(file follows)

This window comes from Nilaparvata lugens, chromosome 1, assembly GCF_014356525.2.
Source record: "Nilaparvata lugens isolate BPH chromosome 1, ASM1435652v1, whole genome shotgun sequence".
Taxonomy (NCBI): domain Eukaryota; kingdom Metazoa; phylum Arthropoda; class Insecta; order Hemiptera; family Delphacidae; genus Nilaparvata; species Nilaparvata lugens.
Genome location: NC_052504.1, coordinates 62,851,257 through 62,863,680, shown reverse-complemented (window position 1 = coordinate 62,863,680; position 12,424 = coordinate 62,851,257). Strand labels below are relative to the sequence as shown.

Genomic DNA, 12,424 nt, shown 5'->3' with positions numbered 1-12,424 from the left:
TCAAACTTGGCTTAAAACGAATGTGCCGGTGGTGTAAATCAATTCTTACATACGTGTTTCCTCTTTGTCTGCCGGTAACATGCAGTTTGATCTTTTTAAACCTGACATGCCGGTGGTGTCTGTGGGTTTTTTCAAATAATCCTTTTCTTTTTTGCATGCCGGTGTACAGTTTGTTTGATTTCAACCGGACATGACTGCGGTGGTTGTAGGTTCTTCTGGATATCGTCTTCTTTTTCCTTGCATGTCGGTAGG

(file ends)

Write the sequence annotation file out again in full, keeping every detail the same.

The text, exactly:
This window comes from Nilaparvata lugens, chromosome 1, assembly GCF_014356525.2.
Source record: "Nilaparvata lugens isolate BPH chromosome 1, ASM1435652v1, whole genome shotgun sequence".
Taxonomy (NCBI): domain Eukaryota; kingdom Metazoa; phylum Arthropoda; class Insecta; order Hemiptera; family Delphacidae; genus Nilaparvata; species Nilaparvata lugens.
Genome location: NC_052504.1, coordinates 62,851,257 through 62,863,680, shown reverse-complemented (window position 1 = coordinate 62,863,680; position 12,424 = coordinate 62,851,257). Strand labels below are relative to the sequence as shown.

Genomic DNA, 12,424 nt, shown 5'->3' with positions numbered 1-12,424 from the left:
TCAAACTTGGCTTAAAACGAATGTGCCGGTGGTGTAAATCAATTCTTACATACGTGTTTCCTCTTTGTCTGCCGGTAACATGCAGTTTGATCTTTTTAAACCTGACATGCCGGTGGTGTCTGTGGGTTTTTTCAAATAATCCTTTTCTTTTTTGCATGCCGGTGTACAGTTTGTTTGATTTCAACCGGACATGACTGCGGTGGTTGTAGGTTCTTCTGGATATCGTCTTCTTTTTCCTTGCATGTCGGTAGG